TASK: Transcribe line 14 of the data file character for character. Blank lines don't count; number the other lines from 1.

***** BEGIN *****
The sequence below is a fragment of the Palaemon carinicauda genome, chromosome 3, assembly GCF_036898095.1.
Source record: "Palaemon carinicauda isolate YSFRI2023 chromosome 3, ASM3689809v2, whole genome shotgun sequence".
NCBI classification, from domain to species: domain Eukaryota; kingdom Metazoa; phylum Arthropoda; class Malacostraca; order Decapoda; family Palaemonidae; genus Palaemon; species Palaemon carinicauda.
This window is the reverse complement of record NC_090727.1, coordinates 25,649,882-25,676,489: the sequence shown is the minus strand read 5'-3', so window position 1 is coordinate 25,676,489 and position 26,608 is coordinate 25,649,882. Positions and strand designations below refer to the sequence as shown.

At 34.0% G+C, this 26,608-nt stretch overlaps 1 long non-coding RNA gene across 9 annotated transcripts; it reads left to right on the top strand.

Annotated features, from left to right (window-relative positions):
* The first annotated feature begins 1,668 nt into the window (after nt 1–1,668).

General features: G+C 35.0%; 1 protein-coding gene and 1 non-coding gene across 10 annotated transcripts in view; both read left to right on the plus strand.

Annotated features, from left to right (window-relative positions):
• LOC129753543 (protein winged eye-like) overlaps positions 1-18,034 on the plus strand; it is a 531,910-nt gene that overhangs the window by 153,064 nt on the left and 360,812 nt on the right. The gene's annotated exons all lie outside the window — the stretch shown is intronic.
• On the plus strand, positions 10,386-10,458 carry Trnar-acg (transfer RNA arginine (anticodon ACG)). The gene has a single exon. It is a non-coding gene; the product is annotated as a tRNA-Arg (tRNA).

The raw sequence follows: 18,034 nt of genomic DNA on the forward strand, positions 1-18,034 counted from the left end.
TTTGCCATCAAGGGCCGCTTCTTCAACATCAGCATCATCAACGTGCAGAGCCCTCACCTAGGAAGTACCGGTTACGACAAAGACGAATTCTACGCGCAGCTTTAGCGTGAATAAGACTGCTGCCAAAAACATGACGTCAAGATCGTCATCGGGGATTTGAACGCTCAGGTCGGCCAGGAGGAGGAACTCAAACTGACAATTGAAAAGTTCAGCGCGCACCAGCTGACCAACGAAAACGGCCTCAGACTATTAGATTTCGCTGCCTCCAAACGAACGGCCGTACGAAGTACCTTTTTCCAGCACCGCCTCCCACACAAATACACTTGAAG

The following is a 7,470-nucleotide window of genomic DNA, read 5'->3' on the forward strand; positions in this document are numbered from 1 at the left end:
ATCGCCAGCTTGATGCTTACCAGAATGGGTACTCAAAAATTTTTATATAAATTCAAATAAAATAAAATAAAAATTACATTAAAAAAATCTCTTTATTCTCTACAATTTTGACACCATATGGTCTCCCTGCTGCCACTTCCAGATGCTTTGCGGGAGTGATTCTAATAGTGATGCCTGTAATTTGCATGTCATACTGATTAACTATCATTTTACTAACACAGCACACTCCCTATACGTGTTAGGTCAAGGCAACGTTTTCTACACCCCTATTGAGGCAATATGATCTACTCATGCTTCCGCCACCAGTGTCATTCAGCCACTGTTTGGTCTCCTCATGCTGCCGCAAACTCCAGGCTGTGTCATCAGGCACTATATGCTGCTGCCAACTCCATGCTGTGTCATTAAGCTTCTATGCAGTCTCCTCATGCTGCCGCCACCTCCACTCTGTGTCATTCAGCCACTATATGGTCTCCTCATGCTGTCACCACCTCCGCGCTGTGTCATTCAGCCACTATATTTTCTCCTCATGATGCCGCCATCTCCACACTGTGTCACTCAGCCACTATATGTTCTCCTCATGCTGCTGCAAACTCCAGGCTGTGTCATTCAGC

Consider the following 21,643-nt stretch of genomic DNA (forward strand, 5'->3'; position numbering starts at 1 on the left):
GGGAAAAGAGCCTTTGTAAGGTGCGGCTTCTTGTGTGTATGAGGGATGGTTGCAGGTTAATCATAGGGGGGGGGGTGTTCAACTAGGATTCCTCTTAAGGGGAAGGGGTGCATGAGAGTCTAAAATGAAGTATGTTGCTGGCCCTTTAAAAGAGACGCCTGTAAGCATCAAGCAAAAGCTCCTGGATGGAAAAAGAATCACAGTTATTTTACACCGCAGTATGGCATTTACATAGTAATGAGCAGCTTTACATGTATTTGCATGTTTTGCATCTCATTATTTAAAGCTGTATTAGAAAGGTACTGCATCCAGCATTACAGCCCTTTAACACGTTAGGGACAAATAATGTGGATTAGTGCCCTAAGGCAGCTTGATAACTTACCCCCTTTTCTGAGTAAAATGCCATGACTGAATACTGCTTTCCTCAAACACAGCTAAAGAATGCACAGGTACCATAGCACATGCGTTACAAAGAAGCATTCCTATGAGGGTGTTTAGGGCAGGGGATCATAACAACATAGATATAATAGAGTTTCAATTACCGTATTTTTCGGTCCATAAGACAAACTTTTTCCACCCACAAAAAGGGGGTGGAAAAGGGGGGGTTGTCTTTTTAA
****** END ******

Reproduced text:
The following is a 7,470-nucleotide window of genomic DNA, read 5'->3' on the forward strand; positions in this document are numbered from 1 at the left end: